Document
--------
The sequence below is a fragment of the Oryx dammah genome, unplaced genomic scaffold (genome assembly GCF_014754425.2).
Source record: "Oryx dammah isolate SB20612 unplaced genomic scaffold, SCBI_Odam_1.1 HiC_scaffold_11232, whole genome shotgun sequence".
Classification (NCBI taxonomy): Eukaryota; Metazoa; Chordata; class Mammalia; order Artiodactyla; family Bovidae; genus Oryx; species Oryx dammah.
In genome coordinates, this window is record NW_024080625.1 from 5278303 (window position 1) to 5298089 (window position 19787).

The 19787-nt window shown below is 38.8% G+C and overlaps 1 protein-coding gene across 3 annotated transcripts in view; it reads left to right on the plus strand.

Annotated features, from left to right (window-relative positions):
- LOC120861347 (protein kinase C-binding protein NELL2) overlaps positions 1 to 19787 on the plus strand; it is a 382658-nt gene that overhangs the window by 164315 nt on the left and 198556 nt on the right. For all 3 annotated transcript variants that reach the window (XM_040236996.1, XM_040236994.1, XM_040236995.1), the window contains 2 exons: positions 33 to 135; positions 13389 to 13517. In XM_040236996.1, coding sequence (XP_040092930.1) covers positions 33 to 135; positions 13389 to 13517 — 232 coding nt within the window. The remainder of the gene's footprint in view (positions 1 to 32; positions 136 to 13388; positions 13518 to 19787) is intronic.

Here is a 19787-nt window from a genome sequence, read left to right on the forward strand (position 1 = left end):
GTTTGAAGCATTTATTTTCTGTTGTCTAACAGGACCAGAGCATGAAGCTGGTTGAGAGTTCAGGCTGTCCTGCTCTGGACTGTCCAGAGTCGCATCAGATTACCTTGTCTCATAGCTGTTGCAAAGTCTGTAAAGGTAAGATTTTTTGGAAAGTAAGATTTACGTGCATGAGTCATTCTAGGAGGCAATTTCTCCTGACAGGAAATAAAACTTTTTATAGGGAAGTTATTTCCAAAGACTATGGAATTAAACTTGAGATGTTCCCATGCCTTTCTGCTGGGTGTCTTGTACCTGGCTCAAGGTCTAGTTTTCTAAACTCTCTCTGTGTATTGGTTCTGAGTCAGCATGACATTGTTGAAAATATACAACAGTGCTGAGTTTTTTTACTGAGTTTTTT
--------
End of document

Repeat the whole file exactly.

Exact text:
The sequence below is a fragment of the Oryx dammah genome, unplaced genomic scaffold (genome assembly GCF_014754425.2).
Source record: "Oryx dammah isolate SB20612 unplaced genomic scaffold, SCBI_Odam_1.1 HiC_scaffold_11232, whole genome shotgun sequence".
Classification (NCBI taxonomy): Eukaryota; Metazoa; Chordata; class Mammalia; order Artiodactyla; family Bovidae; genus Oryx; species Oryx dammah.
In genome coordinates, this window is record NW_024080625.1 from 5278303 (window position 1) to 5298089 (window position 19787).

The 19787-nt window shown below is 38.8% G+C and overlaps 1 protein-coding gene across 3 annotated transcripts in view; it reads left to right on the plus strand.

Annotated features, from left to right (window-relative positions):
- LOC120861347 (protein kinase C-binding protein NELL2) overlaps positions 1 to 19787 on the plus strand; it is a 382658-nt gene that overhangs the window by 164315 nt on the left and 198556 nt on the right. For all 3 annotated transcript variants that reach the window (XM_040236996.1, XM_040236994.1, XM_040236995.1), the window contains 2 exons: positions 33 to 135; positions 13389 to 13517. In XM_040236996.1, coding sequence (XP_040092930.1) covers positions 33 to 135; positions 13389 to 13517 — 232 coding nt within the window. The remainder of the gene's footprint in view (positions 1 to 32; positions 136 to 13388; positions 13518 to 19787) is intronic.

Here is a 19787-nt window from a genome sequence, read left to right on the forward strand (position 1 = left end):
GTTTGAAGCATTTATTTTCTGTTGTCTAACAGGACCAGAGCATGAAGCTGGTTGAGAGTTCAGGCTGTCCTGCTCTGGACTGTCCAGAGTCGCATCAGATTACCTTGTCTCATAGCTGTTGCAAAGTCTGTAAAGGTAAGATTTTTTGGAAAGTAAGATTTACGTGCATGAGTCATTCTAGGAGGCAATTTCTCCTGACAGGAAATAAAACTTTTTATAGGGAAGTTATTTCCAAAGACTATGGAATTAAACTTGAGATGTTCCCATGCCTTTCTGCTGGGTGTCTTGTACCTGGCTCAAGGTCTAGTTTTCTAAACTCTCTCTGTGTATTGGTTCTGAGTCAGCATGACATTGTTGAAAATATACAACAGTGCTGAGTTTTTTTACTGAGTTTTTT